" />
Published On: Mon, Jan 15th, 2018

Waitress in Australia fired for saying Taiwan is ‘definitely not’ part of China

nsnbc : A Taiwanese women working as waitress in a hot pot in Sydney, Australia, was fired by her Chinese boss after she refused to agree with his statement that Taiwan is part of China. Her statement that Taiwan is definitely not part of China was apparently to much for her boss who fired her.

Hutong Hotspot_Sydney_Australia_(screen cap from Zomato)On her Facebook page, a waitress, who media have only identified by the first name of Winnie, said that she had been working at a Chinese restaurant in Sydney called Hutong Hotpot. One day, she received a walkie-talkie message from her Chinese boss, who she described as “Mr. Ha,” saying “Can I ask you a question?” She responded, “please speak.” He then said, “Does Taiwan belong to China?” She quickly responded “Definitely not!”

After twenty minutes went by, her boss informed her, “You can leave work now.” Confused, Winnie asked her mainly Chinese coworkers if this was real or a fake, and they laughed at her in response. When Winnie turned in her walkie-talkie and uniform for the day at the main desk, she asked Ha if she was expected to work for the next few days. To which he responded, “no, there is no need for you to come. Pick up your pay on Saturday.”

Ha then kicked Winnie out of the Wechat group for the restaurant and soon found another new hire to take her place. On her Facebook post, Winnie wrote,

“That day, in addition to being dumbfounded, I was also speechless. I consider myself a hardworking and conscientious person. Every time I apply for a job, I get hired right on the spot.  Whether Taiwan is part of China or not, that is not related to my work.”

Winnie closed by saying, “Although I was upset, I’m happy now that I won’t be wasting any more of my time with that boss.” The case comes amidst growing concerns about an all-present “Chinese hand” in Australian business and public services.

F/AK – nsnbc 15.01.2018

About the Author

- nsnbc international is a daily, international online newspaper, established in 2013. nsnbc international is independent from corporate, state or foundation funding and non-partisan. nsnbc occasionally republishes selected articles from other media. Republication of articles does not imply that we agree with media's editorial policy. nsnbc international is free to read and free to subscribe to. We appreciate and depend on modest donations from our regular readers; such as the equivalent of the price of one print newspaper per month.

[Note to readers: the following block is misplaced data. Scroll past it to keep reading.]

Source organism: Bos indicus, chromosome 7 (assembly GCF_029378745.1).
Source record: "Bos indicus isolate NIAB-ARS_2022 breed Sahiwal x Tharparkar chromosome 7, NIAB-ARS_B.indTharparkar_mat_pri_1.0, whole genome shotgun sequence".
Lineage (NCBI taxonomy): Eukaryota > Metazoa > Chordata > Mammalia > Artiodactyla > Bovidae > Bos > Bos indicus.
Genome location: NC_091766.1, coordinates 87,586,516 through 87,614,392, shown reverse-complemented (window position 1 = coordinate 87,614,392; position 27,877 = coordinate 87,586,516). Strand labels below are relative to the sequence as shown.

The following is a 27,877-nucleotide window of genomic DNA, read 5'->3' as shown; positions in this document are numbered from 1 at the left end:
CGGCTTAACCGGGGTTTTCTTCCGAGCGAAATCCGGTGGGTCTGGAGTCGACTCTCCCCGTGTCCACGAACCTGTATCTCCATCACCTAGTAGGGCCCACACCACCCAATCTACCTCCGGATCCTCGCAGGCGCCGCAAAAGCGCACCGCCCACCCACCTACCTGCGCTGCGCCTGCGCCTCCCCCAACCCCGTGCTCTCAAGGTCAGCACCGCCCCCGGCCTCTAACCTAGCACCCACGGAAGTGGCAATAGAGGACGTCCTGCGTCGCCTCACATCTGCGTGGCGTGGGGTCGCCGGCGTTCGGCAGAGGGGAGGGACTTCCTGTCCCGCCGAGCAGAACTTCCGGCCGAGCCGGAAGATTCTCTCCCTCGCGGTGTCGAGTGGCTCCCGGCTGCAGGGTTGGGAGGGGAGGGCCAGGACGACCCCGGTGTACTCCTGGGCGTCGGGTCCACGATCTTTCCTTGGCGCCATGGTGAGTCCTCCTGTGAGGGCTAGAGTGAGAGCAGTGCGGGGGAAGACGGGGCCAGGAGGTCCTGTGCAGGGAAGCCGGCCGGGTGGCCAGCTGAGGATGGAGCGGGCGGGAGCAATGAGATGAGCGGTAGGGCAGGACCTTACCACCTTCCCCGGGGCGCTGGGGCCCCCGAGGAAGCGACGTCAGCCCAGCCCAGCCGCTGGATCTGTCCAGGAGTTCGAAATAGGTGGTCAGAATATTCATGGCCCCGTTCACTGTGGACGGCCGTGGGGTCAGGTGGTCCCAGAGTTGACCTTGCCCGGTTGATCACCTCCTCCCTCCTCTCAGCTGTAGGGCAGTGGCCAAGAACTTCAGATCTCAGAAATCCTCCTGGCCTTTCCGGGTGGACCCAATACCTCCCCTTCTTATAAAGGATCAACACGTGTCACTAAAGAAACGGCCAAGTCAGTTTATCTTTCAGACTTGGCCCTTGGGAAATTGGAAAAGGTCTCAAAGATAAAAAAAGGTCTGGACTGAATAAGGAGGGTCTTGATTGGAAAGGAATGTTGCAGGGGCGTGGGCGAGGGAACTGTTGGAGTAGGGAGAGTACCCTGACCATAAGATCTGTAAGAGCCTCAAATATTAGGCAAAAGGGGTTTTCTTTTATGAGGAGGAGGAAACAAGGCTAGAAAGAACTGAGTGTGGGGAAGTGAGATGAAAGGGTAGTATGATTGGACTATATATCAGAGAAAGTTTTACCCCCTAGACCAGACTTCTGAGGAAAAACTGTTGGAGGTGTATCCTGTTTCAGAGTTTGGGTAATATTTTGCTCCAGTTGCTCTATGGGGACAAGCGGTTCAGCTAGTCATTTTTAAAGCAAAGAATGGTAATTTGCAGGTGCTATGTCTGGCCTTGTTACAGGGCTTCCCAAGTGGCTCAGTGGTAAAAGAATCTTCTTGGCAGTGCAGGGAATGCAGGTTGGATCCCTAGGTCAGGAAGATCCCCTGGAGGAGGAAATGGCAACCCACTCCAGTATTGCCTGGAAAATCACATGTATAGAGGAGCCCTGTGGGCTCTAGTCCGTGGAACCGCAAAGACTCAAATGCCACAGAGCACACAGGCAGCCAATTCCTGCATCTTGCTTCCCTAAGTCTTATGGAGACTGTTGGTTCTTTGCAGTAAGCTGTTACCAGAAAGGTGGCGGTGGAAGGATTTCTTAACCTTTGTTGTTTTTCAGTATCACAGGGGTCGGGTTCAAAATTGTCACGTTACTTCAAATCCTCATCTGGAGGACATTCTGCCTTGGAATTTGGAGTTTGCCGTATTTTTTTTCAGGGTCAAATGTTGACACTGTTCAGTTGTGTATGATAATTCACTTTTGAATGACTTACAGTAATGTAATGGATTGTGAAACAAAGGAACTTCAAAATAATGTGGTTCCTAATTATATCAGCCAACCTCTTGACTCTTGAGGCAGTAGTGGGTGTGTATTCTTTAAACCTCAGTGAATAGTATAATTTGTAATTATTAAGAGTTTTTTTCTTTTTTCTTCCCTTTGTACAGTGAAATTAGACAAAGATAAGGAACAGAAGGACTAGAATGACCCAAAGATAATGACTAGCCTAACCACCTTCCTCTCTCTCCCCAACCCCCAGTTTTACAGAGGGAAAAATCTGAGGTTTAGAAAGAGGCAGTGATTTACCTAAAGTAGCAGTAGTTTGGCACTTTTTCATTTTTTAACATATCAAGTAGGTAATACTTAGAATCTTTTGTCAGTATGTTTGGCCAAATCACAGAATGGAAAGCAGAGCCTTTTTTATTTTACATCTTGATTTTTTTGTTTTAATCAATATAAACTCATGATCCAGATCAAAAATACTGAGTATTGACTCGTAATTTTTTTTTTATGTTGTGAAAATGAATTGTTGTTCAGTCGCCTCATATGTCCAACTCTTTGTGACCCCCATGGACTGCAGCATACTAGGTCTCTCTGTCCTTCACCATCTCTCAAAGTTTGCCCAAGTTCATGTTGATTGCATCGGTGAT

Displaying 2 Comments
Have Your Say
  1. Pat Riot says:

    Taiwan is definitely, absolutely, undeniably not, I repeat not, part of China. Power to you, Winnie!

  2. Australia has the Equal Opportunities Commission which handles these disputes. Internal and external political disputes are not allowed to be part of the Australian workplace and this should be sorted out there. They will give a favorable ear to her. The commission is not so interested in any political ideas, but only that they do not interfere within the workplace. Bosses are not permitted to bar employment because of political, religious or any personal views – so long as they are not being expressed in the workplace and are not detrimental to the work practice. At the same time, the employee is not allowed use their workplace as a place to promote their personal convictions to customers either. That might be detrimental to business. It would be good in this case to know from the boss, what be believed happened. Also, in Australia, a boss has to follow a certain procedure and number of warnings, verbally, and in writing, before a person can be dismissed. This seems more like two people having two opposing points of view, and this is what the commission seeks to resolve.

Leave a comment

XHTML: You can use these html tags: <a href="" title=""> <abbr title=""> <acronym title=""> <b> <blockquote cite=""> <cite> <code> <del datetime=""> <em> <i> <q cite=""> <strike> <strong>